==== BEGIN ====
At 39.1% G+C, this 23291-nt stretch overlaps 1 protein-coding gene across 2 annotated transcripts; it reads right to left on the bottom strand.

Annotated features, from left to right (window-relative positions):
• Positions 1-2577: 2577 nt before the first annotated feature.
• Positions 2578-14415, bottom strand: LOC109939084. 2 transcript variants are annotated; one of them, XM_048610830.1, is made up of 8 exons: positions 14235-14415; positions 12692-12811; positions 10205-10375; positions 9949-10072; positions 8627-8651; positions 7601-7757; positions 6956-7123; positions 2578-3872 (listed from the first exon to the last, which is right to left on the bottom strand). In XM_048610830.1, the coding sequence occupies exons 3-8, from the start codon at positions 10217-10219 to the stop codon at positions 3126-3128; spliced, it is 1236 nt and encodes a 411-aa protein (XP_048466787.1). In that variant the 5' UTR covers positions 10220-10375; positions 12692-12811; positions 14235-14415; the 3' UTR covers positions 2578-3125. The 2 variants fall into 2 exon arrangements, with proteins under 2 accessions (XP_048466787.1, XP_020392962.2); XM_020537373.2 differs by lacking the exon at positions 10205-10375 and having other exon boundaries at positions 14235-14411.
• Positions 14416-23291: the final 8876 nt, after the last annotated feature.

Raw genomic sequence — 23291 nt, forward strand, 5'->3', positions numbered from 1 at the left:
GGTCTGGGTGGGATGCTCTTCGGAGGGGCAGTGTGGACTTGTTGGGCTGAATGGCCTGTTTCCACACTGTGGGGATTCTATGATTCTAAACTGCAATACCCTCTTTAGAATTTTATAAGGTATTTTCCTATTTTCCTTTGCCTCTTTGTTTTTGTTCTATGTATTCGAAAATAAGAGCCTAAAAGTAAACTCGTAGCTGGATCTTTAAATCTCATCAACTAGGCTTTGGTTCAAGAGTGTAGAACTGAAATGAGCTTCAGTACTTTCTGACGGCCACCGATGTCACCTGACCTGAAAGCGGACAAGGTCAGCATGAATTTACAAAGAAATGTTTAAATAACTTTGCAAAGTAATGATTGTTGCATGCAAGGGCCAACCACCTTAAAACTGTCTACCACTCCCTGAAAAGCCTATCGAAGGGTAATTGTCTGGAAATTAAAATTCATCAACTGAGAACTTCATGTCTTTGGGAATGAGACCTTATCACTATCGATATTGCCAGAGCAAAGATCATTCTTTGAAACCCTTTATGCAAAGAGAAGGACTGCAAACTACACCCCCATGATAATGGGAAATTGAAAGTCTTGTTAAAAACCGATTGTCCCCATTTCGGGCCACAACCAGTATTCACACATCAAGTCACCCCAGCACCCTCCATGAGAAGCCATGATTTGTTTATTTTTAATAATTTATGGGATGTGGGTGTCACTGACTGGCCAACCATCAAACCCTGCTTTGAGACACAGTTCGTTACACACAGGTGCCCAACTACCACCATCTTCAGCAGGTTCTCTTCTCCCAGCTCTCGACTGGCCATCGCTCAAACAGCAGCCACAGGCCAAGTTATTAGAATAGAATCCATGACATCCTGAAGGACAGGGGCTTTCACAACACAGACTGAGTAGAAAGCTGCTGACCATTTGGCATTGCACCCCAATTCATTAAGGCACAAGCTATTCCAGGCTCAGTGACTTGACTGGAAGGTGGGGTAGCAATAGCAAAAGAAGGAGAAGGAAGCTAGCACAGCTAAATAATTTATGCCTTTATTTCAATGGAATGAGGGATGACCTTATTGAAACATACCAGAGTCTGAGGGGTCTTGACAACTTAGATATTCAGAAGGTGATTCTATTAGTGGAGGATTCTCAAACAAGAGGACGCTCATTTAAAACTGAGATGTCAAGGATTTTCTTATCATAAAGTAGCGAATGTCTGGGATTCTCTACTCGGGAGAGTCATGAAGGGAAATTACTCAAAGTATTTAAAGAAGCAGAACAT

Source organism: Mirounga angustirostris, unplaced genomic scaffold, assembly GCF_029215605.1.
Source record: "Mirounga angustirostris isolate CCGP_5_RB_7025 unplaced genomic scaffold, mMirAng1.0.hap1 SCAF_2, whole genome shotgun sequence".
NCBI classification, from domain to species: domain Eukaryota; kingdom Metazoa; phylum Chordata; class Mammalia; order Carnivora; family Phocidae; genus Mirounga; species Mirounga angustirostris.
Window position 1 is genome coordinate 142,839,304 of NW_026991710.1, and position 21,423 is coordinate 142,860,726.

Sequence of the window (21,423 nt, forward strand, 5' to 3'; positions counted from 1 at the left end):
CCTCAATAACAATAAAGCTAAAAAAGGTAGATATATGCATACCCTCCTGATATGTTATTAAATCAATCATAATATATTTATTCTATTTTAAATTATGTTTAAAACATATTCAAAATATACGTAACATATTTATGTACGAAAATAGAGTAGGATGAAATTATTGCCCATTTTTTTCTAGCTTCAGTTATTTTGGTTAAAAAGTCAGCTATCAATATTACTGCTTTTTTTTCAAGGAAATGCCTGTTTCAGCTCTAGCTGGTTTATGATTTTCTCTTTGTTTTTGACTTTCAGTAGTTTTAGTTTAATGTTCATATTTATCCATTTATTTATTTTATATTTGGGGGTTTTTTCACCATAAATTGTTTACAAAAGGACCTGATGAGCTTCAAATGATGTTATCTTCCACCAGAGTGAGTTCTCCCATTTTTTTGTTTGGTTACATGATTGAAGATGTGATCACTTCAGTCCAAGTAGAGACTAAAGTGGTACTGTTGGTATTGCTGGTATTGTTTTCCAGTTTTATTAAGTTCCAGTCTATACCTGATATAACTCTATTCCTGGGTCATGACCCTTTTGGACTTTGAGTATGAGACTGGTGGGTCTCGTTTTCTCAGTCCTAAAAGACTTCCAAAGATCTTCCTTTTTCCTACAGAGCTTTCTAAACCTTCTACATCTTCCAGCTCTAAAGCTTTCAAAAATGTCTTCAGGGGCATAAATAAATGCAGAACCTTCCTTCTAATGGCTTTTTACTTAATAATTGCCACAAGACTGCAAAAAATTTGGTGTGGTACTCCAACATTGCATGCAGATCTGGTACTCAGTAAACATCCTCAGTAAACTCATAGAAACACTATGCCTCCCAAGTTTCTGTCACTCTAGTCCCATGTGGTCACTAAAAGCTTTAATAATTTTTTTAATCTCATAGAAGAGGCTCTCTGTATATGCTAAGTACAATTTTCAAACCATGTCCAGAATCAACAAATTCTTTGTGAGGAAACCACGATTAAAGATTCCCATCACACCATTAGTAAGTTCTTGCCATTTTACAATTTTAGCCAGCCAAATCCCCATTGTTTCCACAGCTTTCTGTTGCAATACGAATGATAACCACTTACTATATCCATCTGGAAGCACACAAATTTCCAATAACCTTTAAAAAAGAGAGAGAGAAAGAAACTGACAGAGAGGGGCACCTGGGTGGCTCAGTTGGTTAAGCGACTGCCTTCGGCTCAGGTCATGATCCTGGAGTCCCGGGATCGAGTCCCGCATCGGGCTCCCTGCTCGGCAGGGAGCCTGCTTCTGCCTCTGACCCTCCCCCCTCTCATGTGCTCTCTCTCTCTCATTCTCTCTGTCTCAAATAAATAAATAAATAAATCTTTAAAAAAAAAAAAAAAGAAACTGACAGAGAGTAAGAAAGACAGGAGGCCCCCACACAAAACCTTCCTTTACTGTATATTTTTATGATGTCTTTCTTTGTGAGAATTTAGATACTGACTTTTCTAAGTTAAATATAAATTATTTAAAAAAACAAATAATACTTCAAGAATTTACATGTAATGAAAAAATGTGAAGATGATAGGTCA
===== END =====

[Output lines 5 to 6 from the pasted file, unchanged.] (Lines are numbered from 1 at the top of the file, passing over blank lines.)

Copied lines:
• Positions 14416-23291: the final 8876 nt, after the last annotated feature.

Raw genomic sequence — 23291 nt, forward strand, 5'->3', positions numbered from 1 at the left: